At the age of seven, Glenn Cunningham suffered severe burns to his legs in a schoolhouse explosion in Kansas. His older brother, Floyd, was killed in the explosion that was caused by someone putting gasoline instead of kerosene in the can of fuel used to light the stove.

The doctors wanted to amputate his legs, but he was so upset, his parents told the doctors no. They predicted that he would never walk normally; his transverse arch was practically destroyed, and he lost all the toes on his left foot.

But Glenn not only learned to walk again, he learned to run. Twelve years later, as a high school senior at Elkhart, Kansas, he set the world high school record in the mile run at 4:27.7. He went on to attend Kansas University where he set the national collegiate record in the mile.

Cunningham was also the Amateur Athletic Union’s (AAU) top amateur athlete for 1932 and took 4th place in the 1500-meter at the 1932 Olympics in Los Angeles. Nicknamed the “Kansas Ironman” or “Kansas Flyer,” he won two national collegiate titles and eight AAU crowns, five of them in the outdoor one-mile-1500. In 1934, he set the world record in the mile run.

In 1936, Cunningham was part of the U.S. team that competed in the Berlin Olympics, taking a silver medal in the 1500-meter. Two weeks later, in Stockholm, he set an 800-meter world record of 1:49.7 that stood for three years. He set a world record in the indoor mile run of 4:04.4 in 1938.

During this same time, Cunningham earned his Ph.D. in biology, health and physical education. After retiring from running in 1940, he taught physical education at Cornell University for four years before joining the Navy. He and his wife, Ruth, then started youth ranches for abandoned, abused or delinquent children after World War II.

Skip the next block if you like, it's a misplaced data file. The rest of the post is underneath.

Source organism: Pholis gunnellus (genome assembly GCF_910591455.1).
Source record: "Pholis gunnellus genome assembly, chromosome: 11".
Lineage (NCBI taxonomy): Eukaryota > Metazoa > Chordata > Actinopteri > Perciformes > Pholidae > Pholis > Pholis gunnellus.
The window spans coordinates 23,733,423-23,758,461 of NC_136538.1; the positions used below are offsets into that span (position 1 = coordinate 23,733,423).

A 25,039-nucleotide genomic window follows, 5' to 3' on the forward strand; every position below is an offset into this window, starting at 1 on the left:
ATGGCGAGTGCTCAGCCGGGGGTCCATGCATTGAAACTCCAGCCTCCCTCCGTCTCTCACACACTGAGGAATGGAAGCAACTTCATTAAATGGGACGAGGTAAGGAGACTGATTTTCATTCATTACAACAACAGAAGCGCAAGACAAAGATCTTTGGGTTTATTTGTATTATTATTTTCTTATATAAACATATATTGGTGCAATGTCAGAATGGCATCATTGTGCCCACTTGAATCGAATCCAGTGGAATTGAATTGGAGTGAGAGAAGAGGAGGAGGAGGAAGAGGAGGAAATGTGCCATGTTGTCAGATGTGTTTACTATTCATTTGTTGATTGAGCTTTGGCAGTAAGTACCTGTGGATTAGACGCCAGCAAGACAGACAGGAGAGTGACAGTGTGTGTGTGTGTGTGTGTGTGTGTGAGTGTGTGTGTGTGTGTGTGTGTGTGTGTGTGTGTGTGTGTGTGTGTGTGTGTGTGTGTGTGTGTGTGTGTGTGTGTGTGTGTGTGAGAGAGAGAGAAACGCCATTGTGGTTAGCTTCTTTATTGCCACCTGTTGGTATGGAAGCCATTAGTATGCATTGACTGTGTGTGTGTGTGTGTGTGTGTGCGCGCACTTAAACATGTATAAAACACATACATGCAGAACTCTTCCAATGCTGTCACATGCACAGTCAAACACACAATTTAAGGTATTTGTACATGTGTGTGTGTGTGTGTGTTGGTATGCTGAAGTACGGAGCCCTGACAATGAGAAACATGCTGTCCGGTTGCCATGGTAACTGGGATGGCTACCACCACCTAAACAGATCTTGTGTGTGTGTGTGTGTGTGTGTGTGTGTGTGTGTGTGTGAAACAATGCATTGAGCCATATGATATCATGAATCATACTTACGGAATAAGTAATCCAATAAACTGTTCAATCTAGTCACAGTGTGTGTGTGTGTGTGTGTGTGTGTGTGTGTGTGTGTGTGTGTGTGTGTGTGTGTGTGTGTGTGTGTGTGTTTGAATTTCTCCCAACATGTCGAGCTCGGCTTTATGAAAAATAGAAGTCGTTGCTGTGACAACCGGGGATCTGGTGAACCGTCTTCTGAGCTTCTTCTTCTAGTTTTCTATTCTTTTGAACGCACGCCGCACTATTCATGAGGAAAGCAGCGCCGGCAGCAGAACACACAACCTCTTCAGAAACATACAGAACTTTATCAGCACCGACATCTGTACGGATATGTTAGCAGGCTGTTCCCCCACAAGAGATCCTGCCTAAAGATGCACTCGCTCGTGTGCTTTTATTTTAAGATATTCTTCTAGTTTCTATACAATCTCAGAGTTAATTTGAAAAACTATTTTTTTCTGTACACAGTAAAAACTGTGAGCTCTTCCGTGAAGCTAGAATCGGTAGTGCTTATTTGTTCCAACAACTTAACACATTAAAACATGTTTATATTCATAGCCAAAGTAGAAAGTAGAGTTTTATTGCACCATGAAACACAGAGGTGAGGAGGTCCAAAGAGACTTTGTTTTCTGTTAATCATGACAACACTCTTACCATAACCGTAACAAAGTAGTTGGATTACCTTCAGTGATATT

The Cunninghams had an 840-acre ranch near Burns, Kansas, and later Augusta, Kansas. To fund the ranch, Glen toured the country as an inspirational speaker. When they sold the ranch, they moved to a 40-acre ranch in Plainview, Arkansas and took in more children. It is estimated they took in 8,000-10,000 youths over a 29-year period at their ranches.

When Glenn was traveling through Arkansas a few years later, he “thought it was beautiful.” He bought property in western Perry County, renovating the Hidden Valley Ranch there to lodge troubled boys and house parents as he had done in Kansas.

In 1974, Cunningham was a charter inductee into the National Track and Field inaugural class Hall of Fame along with other track and field star athletes like Mildred “Babe” Didricksen, Jesse Owens and Wilma Randolph. In 1978, he was named the most outstanding track athlete to compete at Madison Square Garden during its first 100 years.

The Cunninghams shut down the ranch in the late 1970s and moved to Conway. He later sold the ranch to Jody Brown of Indiana who reopened it and called it Glenhaven in honor of Cunningham. The ranch housed children in group homes and operated its own school. Cunningham published his autobiography, Never Quit, in 1981.

Two weeks after participating in a relay race of former champions at the 100th anniversary of the AAU indoor track and field championships, Glenn Cunningham died on March 10, 1988 of a heart attack as he was doing chores at his ranch in Menifee.

In 2015, the last children were transitioned home from Glenhaven Ranch and Glenhaven Ministries moved its offices to Conway, putting the ranch up for sale. The organization wanted to reach more children. The ranch was very limited in the number of children it could house, only 20 at a time, and was very isolated. Cunningham’s son, John, is the program’s executive director. His grandson, Monte Jones, also works for the nonprofit.

Children are now placed in Homes of Peace and Encouragement (HOPE) homes with parents who are supported with a network of services. Parenting classes are provided and Glenhaven utilizes other services through the Ministry Center. Thousands of children are now reached through its various programs.

Recently Glenhaven Ministries merged with Deliver Hope after partnering together for two years. The legacy started by Olympic runner Glenn Cunningham continues on.